There were two responses to the Request for Proposals, one for each site. Ron Caceres responded with his State Theatre Renovation and Expansion proposal and Paul Petrovich responded with his Theater Square proposal. Petrovich quit the RFP process leaving Caceres as the soul applicant, who had budgeted only a $2 million loan of the RDA's available $4 million. Caceres had the support of the Historic Woodland Downtown Business Association, Stroll Through History Committee, Woodland Art Center, Yolo County Historical Society, Yolo County Historical Museum, California Preservation Foundation, and the Theatre Historical Society of America - in addition to over a thousand supporters who formed the Friends of the State Theatre.

On the Ides of March, staff will present to the RDA an "Infill Project Strategy" that is intended to "facilitate new redevelopment projects focusing on infill sites" before the state kills the agency.

And in a laughable twist to the tale of the downtown multiplex selection process, the staff report includes:

Read more at WoodlandRecord.com.

Wednesday, March 09, 2011

Library continues to suffer from tech problems despite annual charges up to $73,000 by city

Excerpts from the Yolo Sun report "Library suffers disastrous computer breakdown; its various municipal problems persist:"

Woodland Public Library (WPL) Trustees met on March 3 to consider numerous matters, among these being a virtual meltdown / crash of library computer access during the last half of February. This computer breakdown remains ongoing.

Serving a primary resource role for a community the size of Woodland (about 60,000 residents), American Library Association Guidelines indicate that WPL should have about sixty public-access computers, one for every thousand residents.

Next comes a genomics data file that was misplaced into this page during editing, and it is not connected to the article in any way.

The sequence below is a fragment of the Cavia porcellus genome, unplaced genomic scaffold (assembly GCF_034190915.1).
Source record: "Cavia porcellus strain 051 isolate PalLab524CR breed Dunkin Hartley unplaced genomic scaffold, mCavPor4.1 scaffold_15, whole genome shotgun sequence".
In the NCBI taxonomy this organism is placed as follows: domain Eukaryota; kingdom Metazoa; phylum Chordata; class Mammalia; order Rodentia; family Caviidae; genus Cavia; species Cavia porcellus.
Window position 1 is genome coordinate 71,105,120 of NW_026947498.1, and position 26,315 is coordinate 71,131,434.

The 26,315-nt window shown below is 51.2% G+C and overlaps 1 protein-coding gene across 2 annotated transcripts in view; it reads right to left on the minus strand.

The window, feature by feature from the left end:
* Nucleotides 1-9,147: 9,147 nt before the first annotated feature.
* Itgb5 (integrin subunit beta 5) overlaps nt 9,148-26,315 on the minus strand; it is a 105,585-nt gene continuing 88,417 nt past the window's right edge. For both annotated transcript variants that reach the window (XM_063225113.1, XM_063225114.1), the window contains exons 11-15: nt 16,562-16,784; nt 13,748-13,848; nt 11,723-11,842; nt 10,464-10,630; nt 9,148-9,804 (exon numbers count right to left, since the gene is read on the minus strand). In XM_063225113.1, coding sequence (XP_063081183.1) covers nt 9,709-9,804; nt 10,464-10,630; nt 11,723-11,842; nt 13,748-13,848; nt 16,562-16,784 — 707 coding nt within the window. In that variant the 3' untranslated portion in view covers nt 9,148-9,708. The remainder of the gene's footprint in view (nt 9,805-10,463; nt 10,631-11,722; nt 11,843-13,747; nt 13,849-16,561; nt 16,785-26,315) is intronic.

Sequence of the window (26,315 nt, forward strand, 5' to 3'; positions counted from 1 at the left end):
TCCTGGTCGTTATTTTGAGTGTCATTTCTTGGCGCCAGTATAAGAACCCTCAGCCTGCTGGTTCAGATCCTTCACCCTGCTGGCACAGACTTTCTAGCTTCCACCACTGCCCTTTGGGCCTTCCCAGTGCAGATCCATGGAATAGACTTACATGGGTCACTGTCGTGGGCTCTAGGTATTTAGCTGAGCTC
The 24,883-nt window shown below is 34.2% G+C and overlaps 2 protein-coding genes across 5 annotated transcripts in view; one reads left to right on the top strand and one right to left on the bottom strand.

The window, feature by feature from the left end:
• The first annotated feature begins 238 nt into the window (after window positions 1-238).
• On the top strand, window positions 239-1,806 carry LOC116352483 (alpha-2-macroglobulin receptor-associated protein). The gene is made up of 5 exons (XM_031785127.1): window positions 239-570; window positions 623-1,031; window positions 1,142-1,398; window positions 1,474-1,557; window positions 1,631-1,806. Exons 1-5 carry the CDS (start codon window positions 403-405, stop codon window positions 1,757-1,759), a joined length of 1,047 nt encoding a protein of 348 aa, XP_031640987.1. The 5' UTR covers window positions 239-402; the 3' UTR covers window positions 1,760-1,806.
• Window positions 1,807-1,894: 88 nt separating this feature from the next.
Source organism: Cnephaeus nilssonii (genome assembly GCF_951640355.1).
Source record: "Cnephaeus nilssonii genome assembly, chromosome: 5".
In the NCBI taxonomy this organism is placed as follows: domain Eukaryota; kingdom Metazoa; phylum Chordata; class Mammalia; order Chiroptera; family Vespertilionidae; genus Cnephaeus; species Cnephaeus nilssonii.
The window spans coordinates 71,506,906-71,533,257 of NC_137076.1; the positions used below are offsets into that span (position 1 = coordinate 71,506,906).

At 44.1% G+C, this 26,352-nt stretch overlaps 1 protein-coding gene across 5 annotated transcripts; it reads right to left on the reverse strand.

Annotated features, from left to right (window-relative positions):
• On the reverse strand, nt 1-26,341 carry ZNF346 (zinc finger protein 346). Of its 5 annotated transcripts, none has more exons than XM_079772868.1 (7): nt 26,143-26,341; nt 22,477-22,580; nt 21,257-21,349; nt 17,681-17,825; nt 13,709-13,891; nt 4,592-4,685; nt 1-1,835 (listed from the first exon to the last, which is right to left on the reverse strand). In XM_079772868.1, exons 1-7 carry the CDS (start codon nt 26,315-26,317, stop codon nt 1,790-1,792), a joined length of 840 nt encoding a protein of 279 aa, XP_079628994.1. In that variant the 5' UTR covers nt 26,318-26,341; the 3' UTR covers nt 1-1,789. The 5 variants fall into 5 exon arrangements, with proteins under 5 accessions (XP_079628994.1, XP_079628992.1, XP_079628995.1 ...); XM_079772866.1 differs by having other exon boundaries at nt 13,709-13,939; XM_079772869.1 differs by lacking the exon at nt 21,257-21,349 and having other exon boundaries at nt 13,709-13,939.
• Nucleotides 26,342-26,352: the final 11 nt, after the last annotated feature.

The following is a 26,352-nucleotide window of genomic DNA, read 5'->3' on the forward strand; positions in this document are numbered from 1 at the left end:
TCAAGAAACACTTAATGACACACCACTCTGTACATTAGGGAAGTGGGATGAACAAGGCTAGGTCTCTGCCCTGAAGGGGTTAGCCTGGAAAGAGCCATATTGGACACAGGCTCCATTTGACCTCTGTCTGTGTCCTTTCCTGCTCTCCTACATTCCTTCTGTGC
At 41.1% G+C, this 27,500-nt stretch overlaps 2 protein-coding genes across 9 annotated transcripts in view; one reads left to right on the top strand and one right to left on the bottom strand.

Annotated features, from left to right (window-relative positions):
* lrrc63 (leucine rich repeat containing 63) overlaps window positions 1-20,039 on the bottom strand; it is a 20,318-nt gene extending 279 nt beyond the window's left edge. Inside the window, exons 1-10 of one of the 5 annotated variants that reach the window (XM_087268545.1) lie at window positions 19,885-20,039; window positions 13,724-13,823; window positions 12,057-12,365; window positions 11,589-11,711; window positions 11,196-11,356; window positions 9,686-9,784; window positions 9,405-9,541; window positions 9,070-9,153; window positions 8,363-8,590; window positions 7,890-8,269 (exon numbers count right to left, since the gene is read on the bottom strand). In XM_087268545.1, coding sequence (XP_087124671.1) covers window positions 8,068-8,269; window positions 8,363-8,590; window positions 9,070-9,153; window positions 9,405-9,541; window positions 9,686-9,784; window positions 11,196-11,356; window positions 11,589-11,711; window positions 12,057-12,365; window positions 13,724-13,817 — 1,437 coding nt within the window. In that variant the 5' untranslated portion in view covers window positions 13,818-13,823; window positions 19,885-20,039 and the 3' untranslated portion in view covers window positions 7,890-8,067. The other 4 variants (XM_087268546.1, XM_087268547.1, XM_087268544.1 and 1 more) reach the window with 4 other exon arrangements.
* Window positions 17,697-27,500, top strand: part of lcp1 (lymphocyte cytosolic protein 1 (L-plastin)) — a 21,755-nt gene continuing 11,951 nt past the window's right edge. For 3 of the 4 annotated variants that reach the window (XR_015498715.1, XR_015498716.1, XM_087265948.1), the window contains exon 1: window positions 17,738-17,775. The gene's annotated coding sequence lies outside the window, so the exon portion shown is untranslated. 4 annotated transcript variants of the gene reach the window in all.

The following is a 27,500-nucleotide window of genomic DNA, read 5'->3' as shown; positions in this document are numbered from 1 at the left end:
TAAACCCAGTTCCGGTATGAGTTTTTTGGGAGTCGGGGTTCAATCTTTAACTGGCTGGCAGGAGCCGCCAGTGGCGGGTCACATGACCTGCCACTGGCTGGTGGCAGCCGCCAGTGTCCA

For many years preceding the current fiscal year, the library has annually been charged by the city about $73,000 for relevant (IT) services (related to chronically inflated general overhead charged to the library, still an issue for trustees) — basically the equivalent of a full-time staff position.

Since the library has never used anything even close to such a full-time staff position, trustees previously objected to this unreasonable / unfair charge (essentially, using library funds to support other municipal services), and it has been waived within the library’s current municipal budget.

In related news, it has been determined by Muller that city IT staff have been “monitoring” (IT term) certain internet content related to access with library computers. This “monitoring” was effectively filtering all content from WordPress ( http://wordpress.com ), one of the largest blog stations / portals.

Yolo Sun is a WordPress affiliate, and was for some period of time(s) being screened away from all city computers.

City IT staff was informed by Muller that, by law and custom: No internet content screening is permissible regarding WPL computer access; however, IT staff then warned Muller that if library computer system were somehow “hacked” from blogsites, “the library is on its own, and we won’t come running to help.”

Read the entire article at YoloSun.wordpress.com.

Saturday, March 05, 2011

Good-bye Woodland trolls

Now that the Daily Democrat has followed suit with the Woodland Journal to allow registered commenters only, the fountain of idiocy has essentially been capped in Woodland blogs.

So long to the trolls who frequently disrupted constructive discussions with uninformed comments and spineless attacks at those who could stand behind their comments.

Farewell to the trolls who could dish out from behind obscurity but could not take their own medicine.